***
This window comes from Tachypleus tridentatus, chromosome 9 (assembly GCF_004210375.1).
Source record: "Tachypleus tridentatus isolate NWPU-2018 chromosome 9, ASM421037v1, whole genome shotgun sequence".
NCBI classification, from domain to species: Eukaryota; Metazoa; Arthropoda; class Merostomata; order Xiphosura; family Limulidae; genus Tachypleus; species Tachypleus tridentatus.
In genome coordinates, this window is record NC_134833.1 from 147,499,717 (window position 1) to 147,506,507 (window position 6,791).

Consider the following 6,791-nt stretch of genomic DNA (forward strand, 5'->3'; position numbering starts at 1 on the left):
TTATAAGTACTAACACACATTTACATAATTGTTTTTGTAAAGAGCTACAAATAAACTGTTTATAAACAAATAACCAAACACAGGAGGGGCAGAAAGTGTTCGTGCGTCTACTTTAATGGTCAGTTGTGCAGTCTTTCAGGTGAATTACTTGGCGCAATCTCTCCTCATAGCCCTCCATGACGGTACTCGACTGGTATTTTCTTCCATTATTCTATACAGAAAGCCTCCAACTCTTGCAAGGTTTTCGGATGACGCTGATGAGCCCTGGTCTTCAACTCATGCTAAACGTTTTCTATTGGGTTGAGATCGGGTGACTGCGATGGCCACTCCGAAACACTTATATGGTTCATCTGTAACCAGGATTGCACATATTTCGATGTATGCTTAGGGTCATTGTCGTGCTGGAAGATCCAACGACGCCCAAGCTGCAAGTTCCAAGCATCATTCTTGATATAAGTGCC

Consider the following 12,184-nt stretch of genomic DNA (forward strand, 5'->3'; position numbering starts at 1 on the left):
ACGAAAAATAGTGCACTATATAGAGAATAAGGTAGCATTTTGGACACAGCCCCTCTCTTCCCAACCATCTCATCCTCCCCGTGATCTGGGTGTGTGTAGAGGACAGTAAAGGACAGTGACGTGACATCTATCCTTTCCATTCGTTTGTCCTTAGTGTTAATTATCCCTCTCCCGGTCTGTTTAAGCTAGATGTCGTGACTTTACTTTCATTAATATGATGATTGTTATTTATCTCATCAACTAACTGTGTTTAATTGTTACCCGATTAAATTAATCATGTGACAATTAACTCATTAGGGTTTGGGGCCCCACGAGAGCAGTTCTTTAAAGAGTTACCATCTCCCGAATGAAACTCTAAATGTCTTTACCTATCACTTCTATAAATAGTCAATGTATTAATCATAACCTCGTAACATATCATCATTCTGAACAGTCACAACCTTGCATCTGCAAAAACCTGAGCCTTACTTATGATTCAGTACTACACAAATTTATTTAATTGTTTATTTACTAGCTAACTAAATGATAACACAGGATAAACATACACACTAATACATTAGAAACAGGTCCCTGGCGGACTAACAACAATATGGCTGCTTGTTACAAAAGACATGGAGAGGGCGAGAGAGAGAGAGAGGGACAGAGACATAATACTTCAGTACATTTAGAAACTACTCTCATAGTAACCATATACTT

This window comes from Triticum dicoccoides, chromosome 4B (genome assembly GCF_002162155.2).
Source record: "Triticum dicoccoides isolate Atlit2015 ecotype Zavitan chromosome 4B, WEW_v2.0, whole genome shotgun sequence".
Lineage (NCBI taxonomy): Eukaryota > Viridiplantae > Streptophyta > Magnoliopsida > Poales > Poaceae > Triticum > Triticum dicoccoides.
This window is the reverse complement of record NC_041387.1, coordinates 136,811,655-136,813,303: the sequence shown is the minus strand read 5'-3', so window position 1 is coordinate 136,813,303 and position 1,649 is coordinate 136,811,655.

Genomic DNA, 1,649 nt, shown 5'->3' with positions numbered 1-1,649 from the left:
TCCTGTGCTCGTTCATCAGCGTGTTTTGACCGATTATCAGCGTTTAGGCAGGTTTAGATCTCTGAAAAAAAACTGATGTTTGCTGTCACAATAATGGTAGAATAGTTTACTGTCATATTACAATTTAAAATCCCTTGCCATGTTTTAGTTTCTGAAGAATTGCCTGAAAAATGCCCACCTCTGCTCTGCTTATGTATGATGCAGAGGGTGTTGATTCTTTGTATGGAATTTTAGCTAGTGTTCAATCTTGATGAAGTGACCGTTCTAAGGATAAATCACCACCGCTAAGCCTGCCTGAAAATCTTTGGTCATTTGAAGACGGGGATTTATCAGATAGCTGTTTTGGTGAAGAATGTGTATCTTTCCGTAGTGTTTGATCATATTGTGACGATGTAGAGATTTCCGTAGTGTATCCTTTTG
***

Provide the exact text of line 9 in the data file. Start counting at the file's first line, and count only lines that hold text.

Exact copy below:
This window comes from Triticum dicoccoides, chromosome 4B (genome assembly GCF_002162155.2).